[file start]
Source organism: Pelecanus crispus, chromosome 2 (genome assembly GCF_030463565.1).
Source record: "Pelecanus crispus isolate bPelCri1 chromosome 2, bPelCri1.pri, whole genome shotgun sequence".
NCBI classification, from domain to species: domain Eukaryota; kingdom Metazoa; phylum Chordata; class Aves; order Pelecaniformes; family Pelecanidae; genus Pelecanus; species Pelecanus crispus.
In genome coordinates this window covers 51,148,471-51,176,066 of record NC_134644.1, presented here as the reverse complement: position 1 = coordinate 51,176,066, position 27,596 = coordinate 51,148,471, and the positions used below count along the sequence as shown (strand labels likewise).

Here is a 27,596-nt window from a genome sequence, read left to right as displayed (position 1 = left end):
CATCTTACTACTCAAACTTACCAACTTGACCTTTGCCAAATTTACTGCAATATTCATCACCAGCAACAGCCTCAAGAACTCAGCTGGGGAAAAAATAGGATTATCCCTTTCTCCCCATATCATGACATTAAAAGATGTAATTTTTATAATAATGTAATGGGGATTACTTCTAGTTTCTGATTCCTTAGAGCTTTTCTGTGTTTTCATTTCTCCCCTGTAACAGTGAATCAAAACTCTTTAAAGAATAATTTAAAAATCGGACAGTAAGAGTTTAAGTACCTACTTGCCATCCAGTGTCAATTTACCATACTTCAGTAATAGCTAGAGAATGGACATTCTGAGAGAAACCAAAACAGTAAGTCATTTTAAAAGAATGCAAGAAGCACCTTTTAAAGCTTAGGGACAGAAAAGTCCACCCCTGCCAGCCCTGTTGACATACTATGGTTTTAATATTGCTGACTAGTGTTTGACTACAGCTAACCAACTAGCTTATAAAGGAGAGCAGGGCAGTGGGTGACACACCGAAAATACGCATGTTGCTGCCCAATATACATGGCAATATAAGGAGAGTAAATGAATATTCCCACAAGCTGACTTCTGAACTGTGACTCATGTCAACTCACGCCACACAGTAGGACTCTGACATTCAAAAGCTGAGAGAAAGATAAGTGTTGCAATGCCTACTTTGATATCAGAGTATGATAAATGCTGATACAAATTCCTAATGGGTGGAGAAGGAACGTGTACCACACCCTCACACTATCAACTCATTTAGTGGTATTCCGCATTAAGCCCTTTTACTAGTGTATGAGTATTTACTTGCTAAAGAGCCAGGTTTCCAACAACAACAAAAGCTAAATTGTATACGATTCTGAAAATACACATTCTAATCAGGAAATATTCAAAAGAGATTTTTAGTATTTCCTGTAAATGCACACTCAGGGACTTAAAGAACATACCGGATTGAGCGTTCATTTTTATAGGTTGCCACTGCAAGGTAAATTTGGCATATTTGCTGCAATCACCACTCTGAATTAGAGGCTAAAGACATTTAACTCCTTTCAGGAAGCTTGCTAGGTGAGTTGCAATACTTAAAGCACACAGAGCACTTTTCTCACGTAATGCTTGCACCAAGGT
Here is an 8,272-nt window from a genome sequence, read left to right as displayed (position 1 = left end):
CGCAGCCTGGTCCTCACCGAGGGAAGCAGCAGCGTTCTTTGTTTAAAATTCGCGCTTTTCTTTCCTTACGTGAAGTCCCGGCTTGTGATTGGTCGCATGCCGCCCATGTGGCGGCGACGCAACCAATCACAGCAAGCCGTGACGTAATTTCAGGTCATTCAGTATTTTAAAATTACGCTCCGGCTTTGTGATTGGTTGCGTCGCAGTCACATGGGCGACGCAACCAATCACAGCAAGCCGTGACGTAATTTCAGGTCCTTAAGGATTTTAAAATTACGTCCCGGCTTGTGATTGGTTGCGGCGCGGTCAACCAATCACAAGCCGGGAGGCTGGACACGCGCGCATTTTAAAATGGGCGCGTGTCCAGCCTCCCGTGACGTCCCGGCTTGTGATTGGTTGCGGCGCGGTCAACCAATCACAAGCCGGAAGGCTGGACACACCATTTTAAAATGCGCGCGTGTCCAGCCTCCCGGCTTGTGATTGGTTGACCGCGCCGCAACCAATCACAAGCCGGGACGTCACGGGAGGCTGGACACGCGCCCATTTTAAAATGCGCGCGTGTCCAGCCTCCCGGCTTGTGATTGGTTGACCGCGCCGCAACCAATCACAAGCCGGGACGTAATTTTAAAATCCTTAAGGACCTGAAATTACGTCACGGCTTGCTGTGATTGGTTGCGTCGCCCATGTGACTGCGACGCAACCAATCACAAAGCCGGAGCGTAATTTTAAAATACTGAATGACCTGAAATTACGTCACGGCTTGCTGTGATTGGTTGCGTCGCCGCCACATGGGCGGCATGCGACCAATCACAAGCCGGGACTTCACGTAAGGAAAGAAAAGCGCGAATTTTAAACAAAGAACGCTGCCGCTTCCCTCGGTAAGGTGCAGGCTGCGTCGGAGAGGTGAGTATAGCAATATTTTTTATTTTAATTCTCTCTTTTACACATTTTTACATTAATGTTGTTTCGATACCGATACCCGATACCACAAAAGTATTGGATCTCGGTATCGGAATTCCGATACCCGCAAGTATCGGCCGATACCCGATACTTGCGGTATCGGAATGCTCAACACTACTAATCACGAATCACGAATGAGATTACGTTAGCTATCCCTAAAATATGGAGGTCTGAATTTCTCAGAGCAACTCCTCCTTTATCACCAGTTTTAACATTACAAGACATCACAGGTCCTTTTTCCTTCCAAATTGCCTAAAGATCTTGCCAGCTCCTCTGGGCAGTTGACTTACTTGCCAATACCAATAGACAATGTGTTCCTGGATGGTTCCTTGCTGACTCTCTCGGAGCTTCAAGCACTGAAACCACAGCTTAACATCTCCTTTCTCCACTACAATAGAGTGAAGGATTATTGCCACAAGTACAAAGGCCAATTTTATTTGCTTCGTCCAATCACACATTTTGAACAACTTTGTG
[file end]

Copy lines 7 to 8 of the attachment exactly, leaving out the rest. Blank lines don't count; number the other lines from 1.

Here is an 8,272-nt window from a genome sequence, read left to right as displayed (position 1 = left end):
CGCAGCCTGGTCCTCACCGAGGGAAGCAGCAGCGTTCTTTGTTTAAAATTCGCGCTTTTCTTTCCTTACGTGAAGTCCCGGCTTGTGATTGGTCGCATGCCGCCCATGTGGCGGCGACGCAACCAATCACAGCAAGCCGTGACGTAATTTCAGGTCATTCAGTATTTTAAAATTACGCTCCGGCTTTGTGATTGGTTGCGTCGCAGTCACATGGGCGACGCAACCAATCACAGCAAGCCGTGACGTAATTTCAGGTCCTTAAGGATTTTAAAATTACGTCCCGGCTTGTGATTGGTTGCGGCGCGGTCAACCAATCACAAGCCGGGAGGCTGGACACGCGCGCATTTTAAAATGGGCGCGTGTCCAGCCTCCCGTGACGTCCCGGCTTGTGATTGGTTGCGGCGCGGTCAACCAATCACAAGCCGGAAGGCTGGACACACCATTTTAAAATGCGCGCGTGTCCAGCCTCCCGGCTTGTGATTGGTTGACCGCGCCGCAACCAATCACAAGCCGGGACGTCACGGGAGGCTGGACACGCGCCCATTTTAAAATGCGCGCGTGTCCAGCCTCCCGGCTTGTGATTGGTTGACCGCGCCGCAACCAATCACAAGCCGGGACGTAATTTTAAAATCCTTAAGGACCTGAAATTACGTCACGGCTTGCTGTGATTGGTTGCGTCGCCCATGTGACTGCGACGCAACCAATCACAAAGCCGGAGCGTAATTTTAAAATACTGAATGACCTGAAATTACGTCACGGCTTGCTGTGATTGGTTGCGTCGCCGCCACATGGGCGGCATGCGACCAATCACAAGCCGGGACTTCACGTAAGGAAAGAAAAGCGCGAATTTTAAACAAAGAACGCTGCCGCTTCCCTCGGTAAGGTGCAGGCTGCGTCGGAGAGGTGAGTATAGCAATATTTTTTATTTTAATTCTCTCTTTTACACATTTTTACATTAATGTTGTTTCGATACCGATACCCGATACCACAAAAGTATTGGATCTCGGTATCGGAATTCCGATACCCGCAAGTATCGGCCGATACCCGATACTTGCGGTATCGGAATGCTCAACACTACTAATCACGAATCACGAATGAGATTACGTTAGCTATCCCTAAAATATGGAGGTCTGAATTTCTCAGAGCAACTCCTCCTTTATCACCAGTTTTAACATTACAAGACATCACAGGTCCTTTTTCCTTCCAAATTGCCTAAAGATCTTGCCAGCTCCTCTGGGCAGTTGACTTACTTGCCAATACCAATAGACAATGTGTTCCTGGATGGTTCCTTGCTGACTCTCTCGGAGCTTCAAGCACTGAAACCACAGCTTAACATCTCCTTTCTCCACTACAATAGAGTGAAGGATTATTGCCACAAGTACAAAGGCCAATTTTATTTGCTTCGTCCAATCACACATTTTGAACAACTTTGTG